Tents, yurts, igloos, mudhifs, fales, minkas, log houses, Queenslanders . . . How are they made, and why? A fascinating look at how people from all around the world have used local materials to build houses that suit their particular environment and way of life. All the houses in this book are still in use today, but the traditional styles and methods are being replaced by standardised modern ones. Soon, many of these beautiful buildings will be gone for ever. This book celebrates the ingenuity and diversity of homemade houses.
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adobe Aitoak's family allow the cooling Balpa and Sanu bamboo brightly coloured cushions Bruce's building material cave circular cones cooking CORRUGATED IRON COTSWOLD COTTAGE courtyards DOGON door or window farmers fireplace flat floor framework gable ends Gian Girolamo grain granaries grass Hatice lives hearth hollowed house pictured houses shown huge igloo Inside Inuit JAPANESE MINKA kilometres large number limestone living room Madan minka is built mobile homes Morocco mortar mud brick mudhif Naoko and Hiroshi pegs place in search plastered poles pueblos reeds region rock roof covering roof frame roofing material rope rugs RUSSIA Sanga settlement shape six metres slabs sleep slope snow dome soft stone softwood stone farmhouse stone houses STONEMASON styles SULAWESI tent thatched roof thick Thin pieces tied timber frame timber house tiny Today tongkonan traditional trellis trullo tufa verandah vigas village walls and roofs wet mud willow sticks woven yurt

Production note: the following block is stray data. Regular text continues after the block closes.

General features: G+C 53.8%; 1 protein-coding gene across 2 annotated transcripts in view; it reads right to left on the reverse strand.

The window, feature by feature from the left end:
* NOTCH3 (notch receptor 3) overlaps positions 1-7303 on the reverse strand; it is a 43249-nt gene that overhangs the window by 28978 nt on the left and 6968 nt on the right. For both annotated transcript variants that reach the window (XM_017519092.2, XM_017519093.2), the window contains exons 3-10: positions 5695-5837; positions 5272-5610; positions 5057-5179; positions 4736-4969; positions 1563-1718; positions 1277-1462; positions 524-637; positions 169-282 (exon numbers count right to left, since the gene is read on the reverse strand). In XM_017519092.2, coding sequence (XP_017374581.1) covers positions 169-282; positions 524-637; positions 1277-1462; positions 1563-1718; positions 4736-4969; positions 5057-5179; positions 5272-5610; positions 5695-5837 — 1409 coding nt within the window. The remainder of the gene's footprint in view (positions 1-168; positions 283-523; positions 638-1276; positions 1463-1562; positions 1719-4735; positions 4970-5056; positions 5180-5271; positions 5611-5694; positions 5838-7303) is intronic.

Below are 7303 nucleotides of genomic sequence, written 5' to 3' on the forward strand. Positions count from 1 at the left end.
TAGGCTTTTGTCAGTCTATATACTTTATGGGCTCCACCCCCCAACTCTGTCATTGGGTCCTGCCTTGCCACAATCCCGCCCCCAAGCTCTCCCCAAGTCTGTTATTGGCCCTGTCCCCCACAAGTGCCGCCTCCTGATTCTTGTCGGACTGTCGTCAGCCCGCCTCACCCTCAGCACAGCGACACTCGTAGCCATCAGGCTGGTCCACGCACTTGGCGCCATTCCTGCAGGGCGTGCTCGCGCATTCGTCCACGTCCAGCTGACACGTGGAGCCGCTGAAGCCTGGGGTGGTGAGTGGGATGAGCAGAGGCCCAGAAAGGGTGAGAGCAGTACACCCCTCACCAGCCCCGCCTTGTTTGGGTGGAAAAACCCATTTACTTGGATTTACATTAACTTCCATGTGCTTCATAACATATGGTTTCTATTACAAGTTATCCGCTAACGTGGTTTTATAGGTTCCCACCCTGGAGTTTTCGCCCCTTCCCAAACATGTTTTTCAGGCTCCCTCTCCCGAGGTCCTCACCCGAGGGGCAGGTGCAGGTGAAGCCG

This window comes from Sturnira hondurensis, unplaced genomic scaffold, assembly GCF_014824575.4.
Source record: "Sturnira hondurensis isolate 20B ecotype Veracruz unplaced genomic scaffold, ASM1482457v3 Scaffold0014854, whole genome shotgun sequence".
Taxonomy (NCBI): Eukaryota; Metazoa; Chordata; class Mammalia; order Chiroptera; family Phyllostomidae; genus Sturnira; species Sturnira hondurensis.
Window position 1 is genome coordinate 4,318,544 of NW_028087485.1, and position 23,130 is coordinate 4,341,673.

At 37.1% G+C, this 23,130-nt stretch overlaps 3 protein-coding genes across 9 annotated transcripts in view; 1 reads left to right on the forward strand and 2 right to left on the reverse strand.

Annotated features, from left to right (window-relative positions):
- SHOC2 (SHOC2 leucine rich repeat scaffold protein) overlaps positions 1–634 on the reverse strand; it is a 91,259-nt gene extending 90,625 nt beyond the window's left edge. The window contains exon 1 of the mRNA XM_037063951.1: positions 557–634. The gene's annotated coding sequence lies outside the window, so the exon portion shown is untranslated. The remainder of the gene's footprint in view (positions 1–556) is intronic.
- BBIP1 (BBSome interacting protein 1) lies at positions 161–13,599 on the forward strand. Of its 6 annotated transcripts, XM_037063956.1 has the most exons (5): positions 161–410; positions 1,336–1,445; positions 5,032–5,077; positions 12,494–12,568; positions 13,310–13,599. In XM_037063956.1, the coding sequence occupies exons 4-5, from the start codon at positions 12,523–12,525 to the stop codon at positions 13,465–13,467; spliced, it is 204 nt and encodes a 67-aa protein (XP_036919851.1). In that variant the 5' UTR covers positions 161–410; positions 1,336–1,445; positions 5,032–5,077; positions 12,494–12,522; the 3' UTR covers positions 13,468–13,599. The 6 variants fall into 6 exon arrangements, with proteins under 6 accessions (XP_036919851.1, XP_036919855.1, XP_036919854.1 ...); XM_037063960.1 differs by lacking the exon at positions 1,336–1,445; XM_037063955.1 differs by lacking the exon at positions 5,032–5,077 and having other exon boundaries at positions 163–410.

Page 7 - Inside, the tent is divided into two areas: one for the men and one for the women. During the day, the walls are rolled up to allow cooling breezes to blow through the tent.